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Dr. Charles Camarda

Dr. Camarda graduated from Archbishop Molloy High School, Jamaica, New York, in 1970.  He received a bachelor of science degree in aerospace engineering from Polytechnic Institute of Brooklyn in 1974 and a master of science degree in engineering science from George Washington University in 1980.  In 1990, he received a doctorate in aerospace engineering from Virginia Polytechnic Institute and State University.

Upon completing his B.S. degree from the Polytechnic Institute of Brooklyn, Camarda began work for NASA’s Langley Research Center, Hampton, Virginia, in 1974.  He was a research scientist in the Thermal Structures Branch of the Structures and Materials Division and was responsible for demonstrating the feasibility of a heat-pipe-cooled leading edge for Space Shuttle by analysis, laboratory experiments, and aerothermal testing in Langley’s 8-foot High Temperature Tunnel.  He conducted analytical and experimental research in heat pipes, structural mechanics and dynamics, heat transfer, and numerical optimization for aircraft, spacecraft, and space launch vehicles.  While at Langley, Camarda earned his masters’ degree from George Washington University in Engineering Science with emphasis on mechanics of composite structures at elevated temperature and his doctorate degree from Virginia Polytechnic Institute and State University with emphasis on the development of advanced modal methods for efficiently predicting transient thermal and structural performance.  In 1989, Camarda was selected to lead the Structures and Materials Technology Maturation Team for the National Aero-Space Plane (NASP) program, which was responsible for maturing materials and structures technologies necessary to enable the development of an airbreathing hypersonic vehicle capable of horizontal take-off to orbit.  Camarda was selected to head the Thermal Structures Branch (TSB) in 1994 with responsibility for a research engineering staff, two major focused programs (the high-speed research (HSR) and reusable launch vehicle (RLV) programs), and several structural test facilities including the Thermal Structures Laboratory.  Some of the primary responsibilities of the TSB are the development of durable, lightweight metallic thermal protection systems (TPS), advanced leading edges for hypersonic vehicles using carbon carbon material and heat pipes, reusable cryogenic tank systems, and graphite-composite primary structure for RLV.  Camarda has received over 21 NASA awards for technical innovations and accomplishments.  He also received a Research and Development 100 award from Industrial Research Magazine for one of the top 100 technical innovations of 1983 entitled "Heat-Pipe-Cooled Sandwich Panel."  He holds 7 patents and one patent pending.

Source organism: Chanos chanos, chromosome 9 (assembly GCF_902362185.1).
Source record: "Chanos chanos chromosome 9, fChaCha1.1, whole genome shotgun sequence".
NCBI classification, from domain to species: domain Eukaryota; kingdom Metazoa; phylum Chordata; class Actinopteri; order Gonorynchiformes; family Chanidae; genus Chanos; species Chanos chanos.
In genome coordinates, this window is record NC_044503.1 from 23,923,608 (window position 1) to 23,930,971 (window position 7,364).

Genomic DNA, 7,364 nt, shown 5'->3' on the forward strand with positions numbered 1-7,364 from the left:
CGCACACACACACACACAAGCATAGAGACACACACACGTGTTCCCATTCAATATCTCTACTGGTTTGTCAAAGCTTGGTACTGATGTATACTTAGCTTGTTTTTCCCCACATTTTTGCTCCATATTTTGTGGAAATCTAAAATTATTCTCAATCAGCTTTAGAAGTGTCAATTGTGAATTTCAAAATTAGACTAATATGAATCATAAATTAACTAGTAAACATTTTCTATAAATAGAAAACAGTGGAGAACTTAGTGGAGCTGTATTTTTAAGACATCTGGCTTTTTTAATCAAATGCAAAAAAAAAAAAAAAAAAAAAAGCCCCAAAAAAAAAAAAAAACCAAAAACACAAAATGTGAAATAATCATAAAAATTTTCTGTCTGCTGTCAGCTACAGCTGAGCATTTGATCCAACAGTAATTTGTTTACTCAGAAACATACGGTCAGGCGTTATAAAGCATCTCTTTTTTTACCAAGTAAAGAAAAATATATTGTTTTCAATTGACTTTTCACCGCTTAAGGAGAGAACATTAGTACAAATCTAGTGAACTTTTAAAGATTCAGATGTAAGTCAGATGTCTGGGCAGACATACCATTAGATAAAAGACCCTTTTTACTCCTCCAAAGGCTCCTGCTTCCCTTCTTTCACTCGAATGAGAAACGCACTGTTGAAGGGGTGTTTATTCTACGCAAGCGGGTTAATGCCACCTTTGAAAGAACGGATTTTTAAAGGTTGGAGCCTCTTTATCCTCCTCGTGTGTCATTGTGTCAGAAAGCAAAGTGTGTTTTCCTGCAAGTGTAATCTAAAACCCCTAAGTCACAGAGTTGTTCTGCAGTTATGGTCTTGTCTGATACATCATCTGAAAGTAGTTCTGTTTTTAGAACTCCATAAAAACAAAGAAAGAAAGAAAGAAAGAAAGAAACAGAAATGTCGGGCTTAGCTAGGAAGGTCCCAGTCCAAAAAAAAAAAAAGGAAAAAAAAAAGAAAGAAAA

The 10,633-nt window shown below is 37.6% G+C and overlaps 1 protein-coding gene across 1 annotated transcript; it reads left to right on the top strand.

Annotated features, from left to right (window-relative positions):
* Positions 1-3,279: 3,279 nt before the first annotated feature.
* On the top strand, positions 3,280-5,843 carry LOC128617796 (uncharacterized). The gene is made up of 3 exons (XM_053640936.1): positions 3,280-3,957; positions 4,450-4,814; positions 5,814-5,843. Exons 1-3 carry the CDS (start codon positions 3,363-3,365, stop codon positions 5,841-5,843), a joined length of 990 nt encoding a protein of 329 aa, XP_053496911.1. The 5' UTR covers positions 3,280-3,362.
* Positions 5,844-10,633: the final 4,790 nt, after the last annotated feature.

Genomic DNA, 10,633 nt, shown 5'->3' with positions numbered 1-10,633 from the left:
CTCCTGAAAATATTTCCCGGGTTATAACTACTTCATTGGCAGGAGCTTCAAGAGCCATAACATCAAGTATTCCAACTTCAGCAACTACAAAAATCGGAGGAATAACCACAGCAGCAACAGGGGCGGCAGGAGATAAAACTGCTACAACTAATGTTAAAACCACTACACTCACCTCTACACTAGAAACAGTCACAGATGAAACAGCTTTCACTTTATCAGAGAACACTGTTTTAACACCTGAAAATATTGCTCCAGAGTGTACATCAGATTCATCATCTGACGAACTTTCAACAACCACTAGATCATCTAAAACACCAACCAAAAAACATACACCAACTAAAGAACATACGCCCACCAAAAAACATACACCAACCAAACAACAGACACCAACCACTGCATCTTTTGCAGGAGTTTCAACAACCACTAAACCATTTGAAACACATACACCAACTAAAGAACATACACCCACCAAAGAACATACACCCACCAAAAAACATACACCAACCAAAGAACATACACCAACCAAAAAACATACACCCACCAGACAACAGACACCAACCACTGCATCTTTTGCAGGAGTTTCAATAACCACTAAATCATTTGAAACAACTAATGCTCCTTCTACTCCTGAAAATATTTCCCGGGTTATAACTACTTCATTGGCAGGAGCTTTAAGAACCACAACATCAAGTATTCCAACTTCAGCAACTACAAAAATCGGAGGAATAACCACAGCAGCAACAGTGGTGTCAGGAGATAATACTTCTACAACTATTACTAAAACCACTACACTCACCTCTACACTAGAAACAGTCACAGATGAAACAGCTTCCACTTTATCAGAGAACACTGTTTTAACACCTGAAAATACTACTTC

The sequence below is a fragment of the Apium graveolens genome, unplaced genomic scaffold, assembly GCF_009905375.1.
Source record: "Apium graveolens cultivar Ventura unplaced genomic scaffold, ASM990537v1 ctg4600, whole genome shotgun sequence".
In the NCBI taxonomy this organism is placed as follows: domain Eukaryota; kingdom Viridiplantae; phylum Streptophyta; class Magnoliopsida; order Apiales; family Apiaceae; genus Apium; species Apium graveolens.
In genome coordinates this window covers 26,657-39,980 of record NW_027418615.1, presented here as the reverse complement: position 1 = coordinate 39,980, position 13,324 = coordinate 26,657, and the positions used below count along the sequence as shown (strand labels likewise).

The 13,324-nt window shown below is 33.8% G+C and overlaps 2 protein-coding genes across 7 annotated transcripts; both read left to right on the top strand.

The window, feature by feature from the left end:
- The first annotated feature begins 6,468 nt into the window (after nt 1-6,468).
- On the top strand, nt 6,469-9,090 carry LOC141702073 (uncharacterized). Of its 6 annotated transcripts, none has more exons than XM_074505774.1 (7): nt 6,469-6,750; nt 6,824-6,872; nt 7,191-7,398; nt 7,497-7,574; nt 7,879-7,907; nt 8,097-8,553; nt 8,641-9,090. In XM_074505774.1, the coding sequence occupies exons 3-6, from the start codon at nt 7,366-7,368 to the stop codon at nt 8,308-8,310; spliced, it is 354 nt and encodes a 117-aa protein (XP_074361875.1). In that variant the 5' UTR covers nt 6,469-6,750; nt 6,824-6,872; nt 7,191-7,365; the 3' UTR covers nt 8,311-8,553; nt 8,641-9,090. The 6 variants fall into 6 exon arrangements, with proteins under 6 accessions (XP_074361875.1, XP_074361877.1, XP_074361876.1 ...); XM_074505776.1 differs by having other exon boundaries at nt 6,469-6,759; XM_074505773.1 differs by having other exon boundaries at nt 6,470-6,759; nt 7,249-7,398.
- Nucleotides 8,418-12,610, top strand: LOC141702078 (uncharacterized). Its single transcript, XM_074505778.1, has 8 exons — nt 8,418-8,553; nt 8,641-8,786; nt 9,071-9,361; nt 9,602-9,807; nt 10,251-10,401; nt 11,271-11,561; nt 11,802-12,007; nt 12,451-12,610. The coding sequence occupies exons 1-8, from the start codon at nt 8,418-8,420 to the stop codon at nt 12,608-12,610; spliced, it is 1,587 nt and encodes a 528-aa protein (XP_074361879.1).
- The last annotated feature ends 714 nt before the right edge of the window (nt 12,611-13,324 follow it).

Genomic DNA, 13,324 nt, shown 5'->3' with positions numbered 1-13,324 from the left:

Selected as an astronaut candidate by NASA in April 1996, Dr. Camarda reported to the NASA Johnson Space Center in August 1996.  He completed two years of training and evaluation that qualified him for flight assignment as a mission specialist.  Dr. Camarda has been assigned technical duties in the Astronaut Office Spacecraft Systems/Operations Branch, was on the Expedition-8 back-up crew, served as Director, Engineering, Johnson Space Center, and was assigned to the NASA Engineering and Safety Center (NESC).  Through the NESC, Dr. Camarda used his technical expertise to evaluate problems and supplement safety and engineering activities for Agency programs.  Dr. Camarda flew as MS-5 on the Return to Flight mission STS-114 Discovery (July 26-August 9, 2005), and has logged over 333 hours in space.  He currently serves as Senior Advisor for Innovation to the Office of Chief Engineer, Johnson Space Center.

  Charles Camarda

Dr. Charles Camarda